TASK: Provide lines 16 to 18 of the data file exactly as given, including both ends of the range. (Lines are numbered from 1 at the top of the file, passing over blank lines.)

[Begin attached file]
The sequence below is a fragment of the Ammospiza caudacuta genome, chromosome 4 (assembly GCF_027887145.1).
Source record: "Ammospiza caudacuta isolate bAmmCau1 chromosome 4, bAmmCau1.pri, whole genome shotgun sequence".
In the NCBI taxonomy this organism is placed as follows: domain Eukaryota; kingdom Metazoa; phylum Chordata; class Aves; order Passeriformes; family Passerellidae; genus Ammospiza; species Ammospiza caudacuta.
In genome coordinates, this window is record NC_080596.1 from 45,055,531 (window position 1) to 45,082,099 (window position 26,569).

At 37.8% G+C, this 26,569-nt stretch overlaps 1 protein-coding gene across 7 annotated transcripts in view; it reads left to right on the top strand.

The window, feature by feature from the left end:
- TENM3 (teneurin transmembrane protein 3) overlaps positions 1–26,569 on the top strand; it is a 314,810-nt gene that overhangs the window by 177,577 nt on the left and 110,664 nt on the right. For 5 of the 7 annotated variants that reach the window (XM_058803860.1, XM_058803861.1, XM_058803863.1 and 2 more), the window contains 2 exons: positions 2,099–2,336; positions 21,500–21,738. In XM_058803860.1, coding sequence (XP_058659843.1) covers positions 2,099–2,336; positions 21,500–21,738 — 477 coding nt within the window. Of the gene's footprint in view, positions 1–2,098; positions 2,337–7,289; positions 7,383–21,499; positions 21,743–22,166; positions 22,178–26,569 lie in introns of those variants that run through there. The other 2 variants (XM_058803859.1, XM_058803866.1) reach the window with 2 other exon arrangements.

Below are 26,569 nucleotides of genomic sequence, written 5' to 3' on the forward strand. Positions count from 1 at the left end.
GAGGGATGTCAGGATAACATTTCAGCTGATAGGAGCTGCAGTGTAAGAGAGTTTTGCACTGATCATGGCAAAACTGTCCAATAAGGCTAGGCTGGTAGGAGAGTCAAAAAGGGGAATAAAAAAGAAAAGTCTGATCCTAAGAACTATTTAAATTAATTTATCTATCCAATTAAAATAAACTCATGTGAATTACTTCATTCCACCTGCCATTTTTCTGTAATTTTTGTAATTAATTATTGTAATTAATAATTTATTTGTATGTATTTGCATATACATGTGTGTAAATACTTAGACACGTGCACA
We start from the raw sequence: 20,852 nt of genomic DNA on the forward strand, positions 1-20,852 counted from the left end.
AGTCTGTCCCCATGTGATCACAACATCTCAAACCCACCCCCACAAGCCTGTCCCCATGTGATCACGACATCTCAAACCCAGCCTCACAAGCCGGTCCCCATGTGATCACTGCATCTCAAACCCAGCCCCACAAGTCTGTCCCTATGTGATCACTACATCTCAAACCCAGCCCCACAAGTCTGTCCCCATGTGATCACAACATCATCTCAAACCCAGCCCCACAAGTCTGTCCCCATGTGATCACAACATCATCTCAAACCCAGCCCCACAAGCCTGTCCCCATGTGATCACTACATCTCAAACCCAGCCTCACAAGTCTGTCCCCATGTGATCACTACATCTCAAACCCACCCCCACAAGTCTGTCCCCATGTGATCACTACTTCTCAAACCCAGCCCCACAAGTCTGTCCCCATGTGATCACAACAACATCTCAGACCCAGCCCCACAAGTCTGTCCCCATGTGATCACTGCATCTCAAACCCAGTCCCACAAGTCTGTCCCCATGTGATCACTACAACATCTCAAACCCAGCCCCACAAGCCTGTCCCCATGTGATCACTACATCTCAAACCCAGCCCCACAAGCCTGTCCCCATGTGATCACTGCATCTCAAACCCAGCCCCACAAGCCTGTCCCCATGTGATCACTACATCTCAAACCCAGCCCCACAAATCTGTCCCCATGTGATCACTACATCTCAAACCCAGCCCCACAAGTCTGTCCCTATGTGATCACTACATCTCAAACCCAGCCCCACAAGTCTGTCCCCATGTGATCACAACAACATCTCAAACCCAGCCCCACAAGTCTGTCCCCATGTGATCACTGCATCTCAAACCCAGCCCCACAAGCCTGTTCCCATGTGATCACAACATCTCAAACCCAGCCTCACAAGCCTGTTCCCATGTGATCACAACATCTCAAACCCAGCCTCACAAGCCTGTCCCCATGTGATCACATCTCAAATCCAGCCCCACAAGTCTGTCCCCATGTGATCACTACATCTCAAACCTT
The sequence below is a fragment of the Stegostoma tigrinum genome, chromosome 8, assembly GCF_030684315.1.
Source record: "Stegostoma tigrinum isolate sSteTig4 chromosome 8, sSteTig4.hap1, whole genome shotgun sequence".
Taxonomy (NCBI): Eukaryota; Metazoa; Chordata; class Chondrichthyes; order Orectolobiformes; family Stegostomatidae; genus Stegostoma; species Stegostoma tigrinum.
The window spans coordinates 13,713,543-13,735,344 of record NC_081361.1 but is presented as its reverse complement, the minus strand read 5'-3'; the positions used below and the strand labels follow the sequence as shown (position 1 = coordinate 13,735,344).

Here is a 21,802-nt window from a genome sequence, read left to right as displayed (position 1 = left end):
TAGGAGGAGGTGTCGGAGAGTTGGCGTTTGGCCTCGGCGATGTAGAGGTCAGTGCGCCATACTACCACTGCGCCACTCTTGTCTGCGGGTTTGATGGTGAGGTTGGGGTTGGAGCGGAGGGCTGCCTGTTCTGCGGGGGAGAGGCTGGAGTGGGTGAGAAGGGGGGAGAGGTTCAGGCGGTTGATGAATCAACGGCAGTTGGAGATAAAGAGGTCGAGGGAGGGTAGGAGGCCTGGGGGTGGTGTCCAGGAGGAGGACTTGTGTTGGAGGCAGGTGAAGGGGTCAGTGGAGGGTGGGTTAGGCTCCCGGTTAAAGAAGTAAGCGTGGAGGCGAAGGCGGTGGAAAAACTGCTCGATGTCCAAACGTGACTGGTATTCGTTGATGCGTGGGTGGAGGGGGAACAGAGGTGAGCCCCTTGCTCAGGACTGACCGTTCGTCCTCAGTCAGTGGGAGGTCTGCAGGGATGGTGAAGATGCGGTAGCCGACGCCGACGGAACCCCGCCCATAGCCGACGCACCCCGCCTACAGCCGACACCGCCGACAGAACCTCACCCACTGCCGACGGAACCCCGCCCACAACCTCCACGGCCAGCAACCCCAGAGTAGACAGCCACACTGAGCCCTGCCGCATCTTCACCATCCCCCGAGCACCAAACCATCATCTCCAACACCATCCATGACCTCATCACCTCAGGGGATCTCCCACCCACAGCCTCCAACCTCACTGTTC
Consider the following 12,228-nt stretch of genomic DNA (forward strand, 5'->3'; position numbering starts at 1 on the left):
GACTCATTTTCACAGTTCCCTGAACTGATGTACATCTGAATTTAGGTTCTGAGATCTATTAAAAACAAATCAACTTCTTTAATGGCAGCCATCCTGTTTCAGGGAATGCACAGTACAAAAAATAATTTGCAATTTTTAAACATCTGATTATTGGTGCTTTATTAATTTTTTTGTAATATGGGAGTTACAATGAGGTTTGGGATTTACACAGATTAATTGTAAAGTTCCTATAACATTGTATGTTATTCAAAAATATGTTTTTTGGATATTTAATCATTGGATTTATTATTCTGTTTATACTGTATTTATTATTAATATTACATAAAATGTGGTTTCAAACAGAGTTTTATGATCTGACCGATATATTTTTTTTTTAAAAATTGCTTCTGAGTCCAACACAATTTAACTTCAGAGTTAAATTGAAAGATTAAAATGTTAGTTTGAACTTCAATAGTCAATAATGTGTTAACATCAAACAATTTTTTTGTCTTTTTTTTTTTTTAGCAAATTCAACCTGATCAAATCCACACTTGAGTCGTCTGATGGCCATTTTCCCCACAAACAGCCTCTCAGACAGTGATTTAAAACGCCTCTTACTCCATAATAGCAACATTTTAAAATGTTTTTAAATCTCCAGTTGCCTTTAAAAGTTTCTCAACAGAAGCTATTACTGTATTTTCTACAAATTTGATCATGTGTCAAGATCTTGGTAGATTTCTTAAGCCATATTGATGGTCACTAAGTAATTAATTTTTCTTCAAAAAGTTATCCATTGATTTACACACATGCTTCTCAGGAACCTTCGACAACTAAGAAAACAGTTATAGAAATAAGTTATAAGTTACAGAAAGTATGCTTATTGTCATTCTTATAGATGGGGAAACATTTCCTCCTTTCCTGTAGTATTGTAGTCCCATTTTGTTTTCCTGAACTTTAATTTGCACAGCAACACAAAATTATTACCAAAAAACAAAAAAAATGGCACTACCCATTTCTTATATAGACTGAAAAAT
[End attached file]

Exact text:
Here is a 21,802-nt window from a genome sequence, read left to right as displayed (position 1 = left end):
TAGGAGGAGGTGTCGGAGAGTTGGCGTTTGGCCTCGGCGATGTAGAGGTCAGTGCGCCATACTACCACTGCGCCACTCTTGTCTGCGGGTTTGATGGTGAGGTTGGGGTTGGAGCGGAGGGCTGCCTGTTCTGCGGGGGAGAGGCTGGAGTGGGTGAGAAGGGGGGAGAGGTTCAGGCGGTTGATGAATCAACGGCAGTTGGAGATAAAGAGGTCGAGGGAGGGTAGGAGGCCTGGGGGTGGTGTCCAGGAGGAGGACTTGTGTTGGAGGCAGGTGAAGGGGTCAGTGGAGGGTGGGTTAGGCTCCCGGTTAAAGAAGTAAGCGTGGAGGCGAAGGCGGTGGAAAAACTGCTCGATGTCCAAACGTGACTGGTATTCGTTGATGCGTGGGTGGAGGGGGAACAGAGGTGAGCCCCTTGCTCAGGACTGACCGTTCGTCCTCAGTCAGTGGGAGGTCTGCAGGGATGGTGAAGATGCGGTAGCCGACGCCGACGGAACCCCGCCCATAGCCGACGCACCCCGCCTACAGCCGACACCGCCGACAGAACCTCACCCACTGCCGACGGAACCCCGCCCACAACCTCCACGGCCAGCAACCCCAGAGTAGACAGCCACACTGAGCCCTGCCGCATCTTCACCATCCCCCGAGCACCAAACCATCATCTCCAACACCATCCATGACCTCATCACCTCAGGGGATCTCCCACCCACAGCCTCCAACCTCACTGTTC
Consider the following 12,228-nt stretch of genomic DNA (forward strand, 5'->3'; position numbering starts at 1 on the left):